I shouldn’t have to OPT-OUT

I received my new life insurance policy from MetLife this week.   The cover letter instructed me to look it over and make sure everything was correct.  Upon review I was a little puzzled when I saw that I had a chance to “opt out”.  There was a form called an Opt Out Form.    Hey wait – I just signed up and was approved for this $500,000 policy.  Why would I want to opt out? As I looked down the form I realized I would not be opting out of my policy but opting out of allowing the company to share my name and information with dozens of other companies.  Oh, and by the way it will take only 45 days for my name to be removed from the list.  How generous of Met Life.  How considerate of them that they would treat a new customer this way.  How truly noble of them to give me the opportunity to avoid  receiving scads of telemarketing calls during dinner.  To think I did not have to even pay a penny more for this “service” is unfathomable in this day and age.  MetLife obviously takes this stuff seriously.  After all, they have a Center dedicated to this cause.  It’s called the “MetLife Privacy Center” and this is where I was directed to send the form.  Is this company awesome or what!?!

To repay MetLife for this kindness I have resolved to not die in the next 20 years so that Met Life will not  have to pay a single penny to my beneficiaries.  Yes, after this great customer experience I just want to pay them my $1,500 per year, for the next 20 years, and be as little bother to them as possible…

Michael K. Farrell, President of MetLife, and the guy who sent me the letter certainly takes my privacy and satisfaction seriously. I’m sure of it because in the letter he says he is “honored” that I have chose MetLife.  Honored is a strong word and I am sure Mr. Farrell wouldn’t use that word if he didn’t mean it.  Honor usually goes with other words like, value, esteem, and reputation.  Oh, and trust.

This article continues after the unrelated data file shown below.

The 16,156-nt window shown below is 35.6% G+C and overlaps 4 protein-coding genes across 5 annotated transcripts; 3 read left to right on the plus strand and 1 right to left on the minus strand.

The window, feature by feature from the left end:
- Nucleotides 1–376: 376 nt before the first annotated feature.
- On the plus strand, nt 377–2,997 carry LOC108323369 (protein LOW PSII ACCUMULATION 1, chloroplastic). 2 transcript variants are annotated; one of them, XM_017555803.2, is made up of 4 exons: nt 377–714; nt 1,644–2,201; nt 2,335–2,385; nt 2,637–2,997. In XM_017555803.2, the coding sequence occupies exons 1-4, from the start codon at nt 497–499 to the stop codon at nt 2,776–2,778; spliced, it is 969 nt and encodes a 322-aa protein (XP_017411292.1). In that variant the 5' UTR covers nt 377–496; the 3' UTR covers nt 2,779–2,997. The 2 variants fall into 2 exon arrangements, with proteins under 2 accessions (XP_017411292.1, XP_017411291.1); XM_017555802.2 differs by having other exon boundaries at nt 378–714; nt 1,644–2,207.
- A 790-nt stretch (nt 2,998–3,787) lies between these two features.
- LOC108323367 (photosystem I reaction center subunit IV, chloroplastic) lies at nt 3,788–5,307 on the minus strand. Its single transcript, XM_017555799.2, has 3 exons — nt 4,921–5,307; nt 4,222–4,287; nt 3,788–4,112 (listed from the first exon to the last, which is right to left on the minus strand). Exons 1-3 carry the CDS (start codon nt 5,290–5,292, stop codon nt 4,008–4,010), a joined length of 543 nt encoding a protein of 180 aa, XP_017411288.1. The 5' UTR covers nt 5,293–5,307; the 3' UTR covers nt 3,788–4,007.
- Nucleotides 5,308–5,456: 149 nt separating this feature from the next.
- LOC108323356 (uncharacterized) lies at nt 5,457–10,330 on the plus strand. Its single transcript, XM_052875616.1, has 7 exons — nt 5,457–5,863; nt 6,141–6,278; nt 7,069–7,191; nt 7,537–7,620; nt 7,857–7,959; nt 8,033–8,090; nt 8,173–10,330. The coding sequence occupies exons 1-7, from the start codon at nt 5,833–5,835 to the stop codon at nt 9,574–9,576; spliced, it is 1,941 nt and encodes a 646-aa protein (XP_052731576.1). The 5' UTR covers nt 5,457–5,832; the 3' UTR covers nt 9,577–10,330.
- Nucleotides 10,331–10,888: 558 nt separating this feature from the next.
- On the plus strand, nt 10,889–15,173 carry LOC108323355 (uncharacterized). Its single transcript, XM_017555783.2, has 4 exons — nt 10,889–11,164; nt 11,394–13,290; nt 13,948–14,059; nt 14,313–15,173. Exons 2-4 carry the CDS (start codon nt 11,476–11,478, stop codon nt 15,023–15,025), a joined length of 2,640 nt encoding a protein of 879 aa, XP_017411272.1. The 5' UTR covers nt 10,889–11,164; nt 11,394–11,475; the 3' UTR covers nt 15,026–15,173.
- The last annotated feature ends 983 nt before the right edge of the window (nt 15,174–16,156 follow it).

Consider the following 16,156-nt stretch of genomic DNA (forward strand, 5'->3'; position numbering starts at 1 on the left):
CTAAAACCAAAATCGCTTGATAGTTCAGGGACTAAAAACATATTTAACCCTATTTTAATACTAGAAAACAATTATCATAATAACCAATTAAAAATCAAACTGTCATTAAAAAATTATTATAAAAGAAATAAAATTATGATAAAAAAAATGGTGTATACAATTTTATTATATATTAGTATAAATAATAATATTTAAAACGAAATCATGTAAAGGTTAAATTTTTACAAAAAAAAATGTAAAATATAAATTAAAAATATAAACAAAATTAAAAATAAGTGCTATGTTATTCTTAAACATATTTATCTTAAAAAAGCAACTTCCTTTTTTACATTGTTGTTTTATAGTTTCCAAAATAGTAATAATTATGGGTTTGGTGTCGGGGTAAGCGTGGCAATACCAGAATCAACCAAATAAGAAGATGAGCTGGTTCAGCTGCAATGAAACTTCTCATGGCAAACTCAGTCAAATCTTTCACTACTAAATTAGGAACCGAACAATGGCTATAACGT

Yes, trust. As in I should be able to trust a company I will spend $30,000 with over the next 20 years to not share my information until I provide them with explicit permission to do so.  If Mr. Farrell is truly honored to have me as a customer he would never treat me this way.  In actuality I trust that Farrell is honored that my name and personal information, along with thousands of other honored customer’s information creates a healthy revenue stream for his company.

When I called MetLife Customer Service express my displeasure with this arrangement of information sharing I was reminded that I could opt-out.  I said I would do so but was interested to know what happened during those 45 days it takes to process my request (even though I knew the answer).  The rep confirmed that my info would be shared during that period and, wait for it……  yep –  that there were no controls in place to prohibit the companies they had already shared my information with from continuing to market to me once my form was processed.

When I shared this customer experience with a friend he said, “so your canceling the policy, right?”.   What would you do?

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